ORDER GRANTING IN PART MOTION FOR PROTECTIVE ORDER
ROBERT S. LASNIK, District Judge.
This matter comes before the Court on Defendant Cygnus Medical LLC's ("Cygnus") "Motion for Entry of Protective Order" (Dkt. # 119). Cygnus requests that the Court enter this district's model protective order to protect confidential business documents. Plaintiff Medtrica Solutions, Ltd. and Third-Party Defendant Steris Corp. (collectively "Medtrica") request that the Court enter a modified version of the model protective order that provides Attorney's Eyes Only protection for highly confidential documents. Having considered the parties' memoranda, supporting documents, and the remainder of the record, the Court finds as follows:
(1) This is a case involving a dispute between competitors in the medical device industry regarding alleged patent infringement. The parties do not dispute that a protective order is necessary to protect documents containing proprietary and confidential business information related to the parties' product development, research and marketing, and customer and supplier relationships. Dkt. # 120 at 1. However, the parties' dispute the terms of the protective order, specifically, whether heightened protection is appropriate and necessary for documents containing particularly sensitive business information. Id. at 2-3.
(2) A court may enter a protective order "requiring that a trade secret or other confidential research, development, or commercial information not be revealed or be revealed only in a specified way." Fed.R.Civ.P. 26(c)(1)(G). "Rule 26(c) confers broad discretion on the trial court to decide when a protective order is appropriate and what degree of protection is required." Seattle Times Co. v. Rhinehart , 467 U.S. 20, 36 (1984). Under this rule, the Court may, for good cause, enter an order to "protect a party or person from annoyance, embarrassment, oppression, or undue burden or expense." Fed.R.Civ.P. 26(c)(1).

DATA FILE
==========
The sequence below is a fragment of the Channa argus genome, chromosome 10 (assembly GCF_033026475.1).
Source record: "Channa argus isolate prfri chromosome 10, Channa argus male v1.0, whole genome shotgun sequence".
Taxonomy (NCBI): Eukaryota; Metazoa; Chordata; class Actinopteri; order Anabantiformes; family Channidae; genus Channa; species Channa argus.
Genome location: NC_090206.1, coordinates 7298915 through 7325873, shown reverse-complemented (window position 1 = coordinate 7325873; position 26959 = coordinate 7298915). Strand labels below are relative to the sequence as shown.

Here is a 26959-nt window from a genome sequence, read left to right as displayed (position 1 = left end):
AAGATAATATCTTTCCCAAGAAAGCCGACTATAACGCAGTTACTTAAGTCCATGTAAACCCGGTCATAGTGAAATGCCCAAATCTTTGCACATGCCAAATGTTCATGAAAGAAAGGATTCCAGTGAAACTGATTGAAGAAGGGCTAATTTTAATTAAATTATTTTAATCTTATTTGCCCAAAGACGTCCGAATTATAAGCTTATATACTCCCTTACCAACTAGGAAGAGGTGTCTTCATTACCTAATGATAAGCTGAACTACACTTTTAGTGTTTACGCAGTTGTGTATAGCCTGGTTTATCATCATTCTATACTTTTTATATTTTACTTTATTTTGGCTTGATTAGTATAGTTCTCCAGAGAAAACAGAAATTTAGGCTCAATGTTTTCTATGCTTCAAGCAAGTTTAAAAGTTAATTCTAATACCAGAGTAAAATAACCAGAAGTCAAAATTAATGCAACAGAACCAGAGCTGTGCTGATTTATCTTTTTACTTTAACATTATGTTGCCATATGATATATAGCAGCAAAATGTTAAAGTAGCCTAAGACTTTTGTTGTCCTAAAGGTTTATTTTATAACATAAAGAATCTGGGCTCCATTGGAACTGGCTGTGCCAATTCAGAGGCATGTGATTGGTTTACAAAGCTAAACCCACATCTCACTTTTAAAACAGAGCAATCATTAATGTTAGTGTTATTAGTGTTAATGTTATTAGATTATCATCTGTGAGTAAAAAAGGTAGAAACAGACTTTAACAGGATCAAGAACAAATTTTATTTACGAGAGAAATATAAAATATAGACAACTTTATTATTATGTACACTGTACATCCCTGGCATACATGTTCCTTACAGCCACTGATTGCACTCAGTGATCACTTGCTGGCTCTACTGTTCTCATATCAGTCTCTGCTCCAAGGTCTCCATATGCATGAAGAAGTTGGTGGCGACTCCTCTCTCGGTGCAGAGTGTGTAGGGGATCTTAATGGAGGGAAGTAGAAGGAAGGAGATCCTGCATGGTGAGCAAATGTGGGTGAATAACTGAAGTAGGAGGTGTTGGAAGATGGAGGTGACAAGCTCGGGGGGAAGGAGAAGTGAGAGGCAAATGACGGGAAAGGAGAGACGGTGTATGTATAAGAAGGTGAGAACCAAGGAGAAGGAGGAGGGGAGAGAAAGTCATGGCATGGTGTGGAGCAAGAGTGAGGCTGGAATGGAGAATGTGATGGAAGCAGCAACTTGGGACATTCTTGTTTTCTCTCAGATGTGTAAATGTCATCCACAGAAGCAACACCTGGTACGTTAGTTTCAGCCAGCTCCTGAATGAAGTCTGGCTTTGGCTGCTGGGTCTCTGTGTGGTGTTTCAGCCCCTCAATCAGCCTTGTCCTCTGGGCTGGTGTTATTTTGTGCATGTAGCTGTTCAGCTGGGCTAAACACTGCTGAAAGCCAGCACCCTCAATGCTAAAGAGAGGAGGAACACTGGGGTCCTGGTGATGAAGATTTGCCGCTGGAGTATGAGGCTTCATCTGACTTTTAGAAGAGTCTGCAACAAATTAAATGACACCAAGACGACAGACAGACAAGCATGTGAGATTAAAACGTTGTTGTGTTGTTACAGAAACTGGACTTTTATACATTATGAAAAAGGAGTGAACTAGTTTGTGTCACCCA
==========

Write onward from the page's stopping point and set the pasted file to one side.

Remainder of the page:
(3) Medtrica has met its burden of showing that good cause exists for the Court to enter a protective order providing greater protection for highly sensitive business documents. The documents for which Medtrica seeks Attorney's Eyes Only protection contain information about finances, trade secrets, development and marketing plans, and supplier and customer information. Dkt. # 120-1 at 2. An order protecting highly sensitive, competitive information from disclosure to direct competitors would protect the parties from the undue burden or the specific harms associated with providing proprietary information to a direct competitor.
(4) Furthermore, Cygnus has not provided any reason not to enter Medtrica's proposed protective order with heightened protection for particularly sensitive business documents. Rather, Cygnus appears to rely on its belief that the Court prefers the model protective order. Dkt. # 119 at 2. Although the Local Civil Rules encourage parties to use the district's model protective order when the parties agree that a protective order is necessary, the Local Civil Rules do not expressly prohibit the use of another protective order. Rather, the Local Civil Rules contemplate the submission of a stipulated protective order that deviates from the model protective order and merely require "[p]arties that wish to depart from the model order [to] provide the court with a redlined version identifying the departures from the model." LCR 26(c)(2). Medtrica has complied with this requirement and as explained above, established good cause for the departures from the model protective order. See Dkt. # 120-2.
For all of the foregoing reasons, Cygnus's motion for protective order is GRANTED IN PART. The Court GRANTS Cygnus's motion for the entry of a protective order, but DENIES Cygnus's specific request to enter the model protective order. Instead, the Court adopts Medtrica's proposed Protective Order (Dkt. # 120-1) with the following change:
Paragraph 5.2(b) shall be modified as follows:
(b) Testimony given in deposition or in other pretrial proceedings: the parties must identify on the record, during the deposition, hearing, or other proceeding, all protected testimony, without prejudice to their right to so designate other testimony after reviewing the transcript. Any party or non-party may, within fifteen days after receiving a ...